Other characters experience similar difficulties, but perhaps the most interesting is that of Tony Stark himself. He is the billionaire hotshot who could get anything he wants, yet he suffers from bouts of panic and anxiety attacks. He is human, after all. The human predicament is aptly illustrated through the character of Tony Stark. I could almost hear the words of Ecclesiastes echo over his attempts to use his wealth and “charm” to get through everything: “Meaningless, meaningless… everything is meaningless [under the sun]” (see Ecclesiastes 1ff). No matter what heights we attain, we are ultimately grounded within our own sinful nature. We cannot get past it by our own power.
On a personal note, this part of the film was most disturbing for me. My wife was born without her left arm. In “Iron Man 3,” the “bad guys” almost all turn out to be those who are affected by disabilities. They go to Aldrich to get their missing limbs regrown; they are willing to betray their country to help a child who is missing a limb; Aldrich himself is motivated by his desire to overcome his disability. I couldn’t help but think that the film therefore presents a dim view of those with physical disabilities. There were no counterbalances given; it seemed that the operating assumption was if someone is missing a limb or suffering from other physical disabilities, they would be willing to go to almost any extreme to fix it.
Now, I’ll grant that some of these people seem to have been unknowingly used by Aldrich. I admit my personal feelings in this issue up front because I may be overly critical here. Yet I know of other superhero films in recent memory that use this same theme: those with disabilities often turn out to be the bad guys, and they are willing to kill in order to overcome them.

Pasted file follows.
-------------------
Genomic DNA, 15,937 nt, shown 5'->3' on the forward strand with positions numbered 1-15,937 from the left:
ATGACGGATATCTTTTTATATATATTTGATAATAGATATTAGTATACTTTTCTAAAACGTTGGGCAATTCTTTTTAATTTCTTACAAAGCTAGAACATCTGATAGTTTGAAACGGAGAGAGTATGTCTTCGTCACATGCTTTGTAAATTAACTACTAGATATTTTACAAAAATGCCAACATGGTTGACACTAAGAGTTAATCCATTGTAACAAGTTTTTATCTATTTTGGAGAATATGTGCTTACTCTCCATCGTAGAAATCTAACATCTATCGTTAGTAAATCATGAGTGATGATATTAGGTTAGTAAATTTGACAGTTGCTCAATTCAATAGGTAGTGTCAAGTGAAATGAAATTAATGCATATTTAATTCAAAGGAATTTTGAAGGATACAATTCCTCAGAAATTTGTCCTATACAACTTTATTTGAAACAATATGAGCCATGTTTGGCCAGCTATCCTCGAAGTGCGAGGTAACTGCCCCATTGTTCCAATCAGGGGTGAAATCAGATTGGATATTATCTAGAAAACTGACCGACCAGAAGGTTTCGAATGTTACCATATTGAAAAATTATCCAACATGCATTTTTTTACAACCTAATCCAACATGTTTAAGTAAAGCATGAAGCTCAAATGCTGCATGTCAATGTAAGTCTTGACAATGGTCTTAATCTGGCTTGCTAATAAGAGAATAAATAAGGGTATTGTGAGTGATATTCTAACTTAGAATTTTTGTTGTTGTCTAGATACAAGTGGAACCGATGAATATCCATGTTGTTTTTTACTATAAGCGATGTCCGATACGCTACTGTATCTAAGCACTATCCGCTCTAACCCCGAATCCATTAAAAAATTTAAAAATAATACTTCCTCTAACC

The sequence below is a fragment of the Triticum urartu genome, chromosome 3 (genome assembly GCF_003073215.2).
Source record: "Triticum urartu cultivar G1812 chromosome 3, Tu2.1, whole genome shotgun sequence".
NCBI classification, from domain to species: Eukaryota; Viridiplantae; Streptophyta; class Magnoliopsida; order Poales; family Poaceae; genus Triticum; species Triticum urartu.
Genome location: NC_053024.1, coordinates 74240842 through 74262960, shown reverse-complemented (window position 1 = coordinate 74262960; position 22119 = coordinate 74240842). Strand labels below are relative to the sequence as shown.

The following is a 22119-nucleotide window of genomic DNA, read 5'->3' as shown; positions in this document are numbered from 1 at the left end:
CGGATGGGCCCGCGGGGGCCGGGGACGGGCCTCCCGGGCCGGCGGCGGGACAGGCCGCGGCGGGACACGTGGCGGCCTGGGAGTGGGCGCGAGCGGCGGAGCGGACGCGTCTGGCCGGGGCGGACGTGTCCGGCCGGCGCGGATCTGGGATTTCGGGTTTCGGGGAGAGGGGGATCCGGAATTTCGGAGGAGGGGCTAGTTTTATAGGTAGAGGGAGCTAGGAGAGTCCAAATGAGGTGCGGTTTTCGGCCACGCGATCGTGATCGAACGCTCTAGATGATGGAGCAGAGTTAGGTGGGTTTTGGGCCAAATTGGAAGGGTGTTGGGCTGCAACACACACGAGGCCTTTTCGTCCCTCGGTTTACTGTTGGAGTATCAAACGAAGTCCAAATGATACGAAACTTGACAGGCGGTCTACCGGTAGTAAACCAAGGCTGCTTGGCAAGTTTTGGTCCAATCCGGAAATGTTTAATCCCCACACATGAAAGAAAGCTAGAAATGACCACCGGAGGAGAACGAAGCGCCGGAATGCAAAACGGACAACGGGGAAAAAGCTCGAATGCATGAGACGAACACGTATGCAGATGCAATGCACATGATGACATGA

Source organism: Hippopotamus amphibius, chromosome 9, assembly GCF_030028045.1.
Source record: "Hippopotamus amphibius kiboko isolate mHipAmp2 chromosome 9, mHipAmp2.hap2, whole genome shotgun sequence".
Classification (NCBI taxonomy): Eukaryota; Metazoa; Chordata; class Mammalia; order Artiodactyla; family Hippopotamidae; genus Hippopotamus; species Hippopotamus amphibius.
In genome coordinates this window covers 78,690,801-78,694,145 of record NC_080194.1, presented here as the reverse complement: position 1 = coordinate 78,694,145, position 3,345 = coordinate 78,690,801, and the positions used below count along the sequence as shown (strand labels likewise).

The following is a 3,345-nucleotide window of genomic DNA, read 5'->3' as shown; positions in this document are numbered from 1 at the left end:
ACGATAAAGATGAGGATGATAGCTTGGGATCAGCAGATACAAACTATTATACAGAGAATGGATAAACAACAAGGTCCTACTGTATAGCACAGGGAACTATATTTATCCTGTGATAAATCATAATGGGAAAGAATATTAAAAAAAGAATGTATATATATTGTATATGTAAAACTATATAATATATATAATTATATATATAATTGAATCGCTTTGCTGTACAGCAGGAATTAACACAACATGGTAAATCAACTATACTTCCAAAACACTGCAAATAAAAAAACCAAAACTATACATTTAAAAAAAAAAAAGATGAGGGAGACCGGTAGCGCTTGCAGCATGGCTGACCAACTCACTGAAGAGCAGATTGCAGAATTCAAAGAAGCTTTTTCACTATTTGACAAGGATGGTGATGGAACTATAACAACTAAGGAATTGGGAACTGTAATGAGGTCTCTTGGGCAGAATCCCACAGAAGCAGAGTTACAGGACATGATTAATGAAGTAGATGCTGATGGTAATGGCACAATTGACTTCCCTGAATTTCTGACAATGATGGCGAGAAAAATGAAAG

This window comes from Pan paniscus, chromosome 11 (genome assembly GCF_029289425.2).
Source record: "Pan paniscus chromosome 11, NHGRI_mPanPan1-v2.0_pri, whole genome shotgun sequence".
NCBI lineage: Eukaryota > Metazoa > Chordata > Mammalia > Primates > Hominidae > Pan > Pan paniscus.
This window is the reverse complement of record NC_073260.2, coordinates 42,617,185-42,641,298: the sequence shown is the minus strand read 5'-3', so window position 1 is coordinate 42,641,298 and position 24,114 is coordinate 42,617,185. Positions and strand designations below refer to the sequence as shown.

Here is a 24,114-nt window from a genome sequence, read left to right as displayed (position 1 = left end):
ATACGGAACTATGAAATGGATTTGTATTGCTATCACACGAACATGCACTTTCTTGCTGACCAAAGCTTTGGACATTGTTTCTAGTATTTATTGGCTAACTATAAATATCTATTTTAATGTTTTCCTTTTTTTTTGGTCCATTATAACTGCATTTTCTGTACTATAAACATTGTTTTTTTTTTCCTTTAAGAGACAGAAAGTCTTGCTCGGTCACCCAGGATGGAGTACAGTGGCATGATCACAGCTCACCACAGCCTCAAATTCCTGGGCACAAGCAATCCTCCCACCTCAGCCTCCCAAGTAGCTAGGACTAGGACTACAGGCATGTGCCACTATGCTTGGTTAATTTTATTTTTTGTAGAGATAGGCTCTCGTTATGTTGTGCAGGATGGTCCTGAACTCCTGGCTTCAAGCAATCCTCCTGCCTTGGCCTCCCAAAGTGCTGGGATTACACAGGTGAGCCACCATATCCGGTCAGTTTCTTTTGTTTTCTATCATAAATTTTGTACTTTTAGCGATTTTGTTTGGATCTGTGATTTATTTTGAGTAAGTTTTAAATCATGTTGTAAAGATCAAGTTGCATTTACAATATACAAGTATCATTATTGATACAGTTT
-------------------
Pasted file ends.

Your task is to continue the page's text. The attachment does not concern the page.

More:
Here, I have only written up some very brief thoughts on the film. I believe those who go to see it will be able to come away with a number of talking points. The interplay between science and ethics was of great interest. The portrayal of disabilities was, perhaps, questionable, and there were moral issues raised throughout. Please leave a comment and let me know your own thoughts on the movie.
Like this page on Facebook: J.W. Wartick – “Always Have a Reason.” I often ask questions for readers and give links related to interests on this site.
A Christian Look at “The Avengers”– I examine a number of other themes in “The Avengers” which Christians and non-Christians can discuss.
Engaging Culture: A Brief Guide for movies– I reflect on how Christians can engage with popular movies in order to have meaningful conversations with those around them.
Be sure to check out other looks at movies that I have written (scroll down for more).
The preceding post is the property of J.W. Wartick (apart from citations, which are the property of their respective owners, and works of art as credited) and should not be reproduced in part or in whole without the expressed consent of the author. All content on this site is the property of J.W. Wartick and is made available for individual and personal usage. If you cite from these documents, whether for personal or professional purposes, please give appropriate citation with both the name of the author (J.W. Wartick) and a link to the original URL. If you’d like to repost a post, you may do so, provided you show less than half of the original post on your own site and link to the original post for the rest. You must also appropriately cite the post as noted above. This blog is protected by Creative Commons licensing. By viewing any part of this site, you are agreeing to this usage policy.